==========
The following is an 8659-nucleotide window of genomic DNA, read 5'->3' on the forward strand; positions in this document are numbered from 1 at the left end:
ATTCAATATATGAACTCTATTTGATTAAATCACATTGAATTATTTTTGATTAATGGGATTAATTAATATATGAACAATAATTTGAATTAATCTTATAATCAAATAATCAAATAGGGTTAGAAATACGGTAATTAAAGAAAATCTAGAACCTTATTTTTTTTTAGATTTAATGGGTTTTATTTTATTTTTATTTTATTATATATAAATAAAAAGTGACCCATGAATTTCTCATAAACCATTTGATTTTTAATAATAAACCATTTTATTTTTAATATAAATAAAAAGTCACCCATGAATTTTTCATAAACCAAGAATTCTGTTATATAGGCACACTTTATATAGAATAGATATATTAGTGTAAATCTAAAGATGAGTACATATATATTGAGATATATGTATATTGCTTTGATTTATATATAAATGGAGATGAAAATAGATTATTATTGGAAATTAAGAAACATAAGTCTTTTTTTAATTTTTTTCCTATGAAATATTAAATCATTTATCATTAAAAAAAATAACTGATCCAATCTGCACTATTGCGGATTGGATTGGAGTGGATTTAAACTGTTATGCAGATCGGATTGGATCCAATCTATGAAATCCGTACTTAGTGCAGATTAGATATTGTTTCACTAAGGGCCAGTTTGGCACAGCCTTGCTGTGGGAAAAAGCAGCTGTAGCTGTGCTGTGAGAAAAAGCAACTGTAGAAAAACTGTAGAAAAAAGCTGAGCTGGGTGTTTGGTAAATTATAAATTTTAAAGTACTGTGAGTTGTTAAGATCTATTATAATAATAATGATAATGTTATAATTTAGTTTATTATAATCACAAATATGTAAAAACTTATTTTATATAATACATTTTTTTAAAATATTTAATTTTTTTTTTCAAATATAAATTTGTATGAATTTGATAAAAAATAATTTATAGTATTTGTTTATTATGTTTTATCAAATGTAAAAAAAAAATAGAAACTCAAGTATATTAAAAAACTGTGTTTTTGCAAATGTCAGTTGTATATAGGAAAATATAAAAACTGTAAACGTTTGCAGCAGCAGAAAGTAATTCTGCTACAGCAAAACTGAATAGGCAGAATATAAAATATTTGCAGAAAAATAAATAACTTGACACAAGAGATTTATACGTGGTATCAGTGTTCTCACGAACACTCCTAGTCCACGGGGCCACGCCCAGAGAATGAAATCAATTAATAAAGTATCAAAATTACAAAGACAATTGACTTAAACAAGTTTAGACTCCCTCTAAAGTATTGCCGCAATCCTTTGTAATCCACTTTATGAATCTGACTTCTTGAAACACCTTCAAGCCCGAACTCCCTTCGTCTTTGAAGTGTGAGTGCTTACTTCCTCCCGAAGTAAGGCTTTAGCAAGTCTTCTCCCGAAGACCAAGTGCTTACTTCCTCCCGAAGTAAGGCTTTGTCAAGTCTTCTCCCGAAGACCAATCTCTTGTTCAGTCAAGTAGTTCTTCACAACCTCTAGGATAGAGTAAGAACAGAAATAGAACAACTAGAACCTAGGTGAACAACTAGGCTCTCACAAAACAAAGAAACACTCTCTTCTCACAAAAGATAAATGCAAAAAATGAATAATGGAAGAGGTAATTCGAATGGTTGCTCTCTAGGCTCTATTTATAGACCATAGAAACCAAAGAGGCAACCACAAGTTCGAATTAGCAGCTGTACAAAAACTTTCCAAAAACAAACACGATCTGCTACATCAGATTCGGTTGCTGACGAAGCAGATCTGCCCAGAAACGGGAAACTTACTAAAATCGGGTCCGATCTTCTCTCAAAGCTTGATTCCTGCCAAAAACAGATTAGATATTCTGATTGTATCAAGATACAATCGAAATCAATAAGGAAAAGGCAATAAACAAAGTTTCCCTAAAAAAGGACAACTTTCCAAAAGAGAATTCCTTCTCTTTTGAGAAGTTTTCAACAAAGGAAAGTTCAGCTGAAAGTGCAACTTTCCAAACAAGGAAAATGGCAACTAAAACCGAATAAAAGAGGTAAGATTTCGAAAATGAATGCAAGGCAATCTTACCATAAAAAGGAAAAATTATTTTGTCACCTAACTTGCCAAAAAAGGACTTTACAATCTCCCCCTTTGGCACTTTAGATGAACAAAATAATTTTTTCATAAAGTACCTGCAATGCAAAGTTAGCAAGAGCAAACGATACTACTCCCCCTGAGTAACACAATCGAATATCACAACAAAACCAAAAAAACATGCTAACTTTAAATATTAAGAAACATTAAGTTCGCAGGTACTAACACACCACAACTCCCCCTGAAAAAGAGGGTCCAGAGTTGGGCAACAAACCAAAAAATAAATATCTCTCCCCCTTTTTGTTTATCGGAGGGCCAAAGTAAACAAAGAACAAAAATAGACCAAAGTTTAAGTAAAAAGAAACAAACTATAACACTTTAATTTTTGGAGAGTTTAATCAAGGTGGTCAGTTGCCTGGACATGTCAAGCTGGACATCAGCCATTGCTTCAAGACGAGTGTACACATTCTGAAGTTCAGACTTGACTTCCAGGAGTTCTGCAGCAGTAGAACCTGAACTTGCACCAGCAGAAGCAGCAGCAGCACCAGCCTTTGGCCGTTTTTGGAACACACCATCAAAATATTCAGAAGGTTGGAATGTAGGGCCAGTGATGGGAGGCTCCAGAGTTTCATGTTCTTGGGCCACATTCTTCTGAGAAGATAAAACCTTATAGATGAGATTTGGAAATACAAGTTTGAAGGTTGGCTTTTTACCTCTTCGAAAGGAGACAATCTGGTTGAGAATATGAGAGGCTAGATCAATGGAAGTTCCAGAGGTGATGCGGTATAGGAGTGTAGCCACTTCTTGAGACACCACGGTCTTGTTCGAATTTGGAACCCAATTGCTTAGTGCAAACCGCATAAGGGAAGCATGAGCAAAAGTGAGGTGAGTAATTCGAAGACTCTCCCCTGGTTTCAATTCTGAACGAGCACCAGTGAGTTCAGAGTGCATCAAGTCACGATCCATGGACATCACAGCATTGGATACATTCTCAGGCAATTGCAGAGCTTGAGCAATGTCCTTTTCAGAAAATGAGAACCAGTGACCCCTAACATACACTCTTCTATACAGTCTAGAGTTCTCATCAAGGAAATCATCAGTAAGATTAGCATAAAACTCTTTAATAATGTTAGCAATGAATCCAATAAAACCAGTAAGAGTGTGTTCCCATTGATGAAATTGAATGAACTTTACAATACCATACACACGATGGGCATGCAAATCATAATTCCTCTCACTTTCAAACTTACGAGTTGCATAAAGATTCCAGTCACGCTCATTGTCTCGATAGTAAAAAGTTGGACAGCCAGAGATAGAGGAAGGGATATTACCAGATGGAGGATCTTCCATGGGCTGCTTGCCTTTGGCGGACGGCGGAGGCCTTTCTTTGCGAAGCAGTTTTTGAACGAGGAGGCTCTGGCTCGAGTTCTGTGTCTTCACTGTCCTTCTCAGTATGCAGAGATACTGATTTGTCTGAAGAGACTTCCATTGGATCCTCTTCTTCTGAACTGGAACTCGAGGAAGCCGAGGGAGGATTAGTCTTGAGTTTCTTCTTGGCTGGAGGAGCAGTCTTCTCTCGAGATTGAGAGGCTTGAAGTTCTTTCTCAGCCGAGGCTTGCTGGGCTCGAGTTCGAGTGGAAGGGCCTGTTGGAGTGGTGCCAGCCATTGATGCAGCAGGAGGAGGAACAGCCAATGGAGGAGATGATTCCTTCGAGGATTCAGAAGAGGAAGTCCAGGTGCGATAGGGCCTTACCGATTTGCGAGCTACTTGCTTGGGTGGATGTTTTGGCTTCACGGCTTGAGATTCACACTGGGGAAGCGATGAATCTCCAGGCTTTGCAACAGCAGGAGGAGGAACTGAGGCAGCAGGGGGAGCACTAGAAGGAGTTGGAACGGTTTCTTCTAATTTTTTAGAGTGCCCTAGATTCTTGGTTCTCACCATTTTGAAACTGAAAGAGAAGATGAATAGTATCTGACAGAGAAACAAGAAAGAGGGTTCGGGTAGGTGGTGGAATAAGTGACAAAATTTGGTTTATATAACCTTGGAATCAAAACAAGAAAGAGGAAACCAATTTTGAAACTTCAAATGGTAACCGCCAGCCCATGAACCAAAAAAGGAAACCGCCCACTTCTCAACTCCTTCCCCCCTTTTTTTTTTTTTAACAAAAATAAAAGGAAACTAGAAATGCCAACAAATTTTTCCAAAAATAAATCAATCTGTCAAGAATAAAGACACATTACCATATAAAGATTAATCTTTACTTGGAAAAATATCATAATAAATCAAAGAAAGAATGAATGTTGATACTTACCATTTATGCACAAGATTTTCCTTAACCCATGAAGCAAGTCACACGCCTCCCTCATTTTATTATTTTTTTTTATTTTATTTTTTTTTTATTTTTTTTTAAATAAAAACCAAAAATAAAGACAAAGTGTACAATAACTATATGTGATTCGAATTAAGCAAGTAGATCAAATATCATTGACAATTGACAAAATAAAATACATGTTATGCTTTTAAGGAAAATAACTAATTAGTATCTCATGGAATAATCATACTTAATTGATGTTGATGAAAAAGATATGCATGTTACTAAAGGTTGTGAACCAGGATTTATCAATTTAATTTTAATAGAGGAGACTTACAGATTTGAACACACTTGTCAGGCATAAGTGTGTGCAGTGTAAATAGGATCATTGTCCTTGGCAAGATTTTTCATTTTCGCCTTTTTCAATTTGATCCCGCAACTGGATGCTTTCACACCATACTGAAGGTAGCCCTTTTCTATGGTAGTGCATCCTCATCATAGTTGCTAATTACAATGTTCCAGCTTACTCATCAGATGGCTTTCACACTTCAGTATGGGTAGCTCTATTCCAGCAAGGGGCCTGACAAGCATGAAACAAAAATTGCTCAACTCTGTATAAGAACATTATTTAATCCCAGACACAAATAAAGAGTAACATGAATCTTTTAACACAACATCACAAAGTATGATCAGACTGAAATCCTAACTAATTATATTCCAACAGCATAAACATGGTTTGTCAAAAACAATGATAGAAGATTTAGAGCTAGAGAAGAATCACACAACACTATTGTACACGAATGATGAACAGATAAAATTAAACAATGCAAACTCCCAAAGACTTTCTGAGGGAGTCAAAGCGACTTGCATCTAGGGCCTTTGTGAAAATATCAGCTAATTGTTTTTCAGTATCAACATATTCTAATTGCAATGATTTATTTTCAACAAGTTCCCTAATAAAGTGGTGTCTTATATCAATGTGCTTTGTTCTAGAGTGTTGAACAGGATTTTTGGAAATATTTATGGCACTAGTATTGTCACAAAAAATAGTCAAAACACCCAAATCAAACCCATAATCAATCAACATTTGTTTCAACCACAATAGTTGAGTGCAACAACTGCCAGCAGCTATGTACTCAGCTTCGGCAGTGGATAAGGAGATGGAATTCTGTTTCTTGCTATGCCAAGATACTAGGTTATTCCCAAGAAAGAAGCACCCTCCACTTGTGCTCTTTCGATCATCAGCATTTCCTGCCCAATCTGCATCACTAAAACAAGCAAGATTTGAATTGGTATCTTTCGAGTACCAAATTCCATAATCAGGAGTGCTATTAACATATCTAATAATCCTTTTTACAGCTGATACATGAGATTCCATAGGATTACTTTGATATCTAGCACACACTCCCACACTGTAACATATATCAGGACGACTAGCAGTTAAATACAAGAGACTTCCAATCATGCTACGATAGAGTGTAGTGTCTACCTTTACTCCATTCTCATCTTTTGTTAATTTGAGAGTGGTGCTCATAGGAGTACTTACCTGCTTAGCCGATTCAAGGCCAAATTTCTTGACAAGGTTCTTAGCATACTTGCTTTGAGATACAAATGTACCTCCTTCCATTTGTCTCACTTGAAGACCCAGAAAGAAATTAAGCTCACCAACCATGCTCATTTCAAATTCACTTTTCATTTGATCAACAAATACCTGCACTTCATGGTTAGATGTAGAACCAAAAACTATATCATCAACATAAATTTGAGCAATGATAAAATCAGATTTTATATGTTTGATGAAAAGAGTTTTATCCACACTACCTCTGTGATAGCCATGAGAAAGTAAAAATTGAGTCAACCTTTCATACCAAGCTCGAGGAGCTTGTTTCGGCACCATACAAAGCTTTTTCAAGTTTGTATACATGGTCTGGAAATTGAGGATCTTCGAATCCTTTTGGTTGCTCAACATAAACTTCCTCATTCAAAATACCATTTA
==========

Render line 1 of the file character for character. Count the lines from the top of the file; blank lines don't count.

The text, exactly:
The following is an 8659-nucleotide window of genomic DNA, read 5'->3' on the forward strand; positions in this document are numbered from 1 at the left end: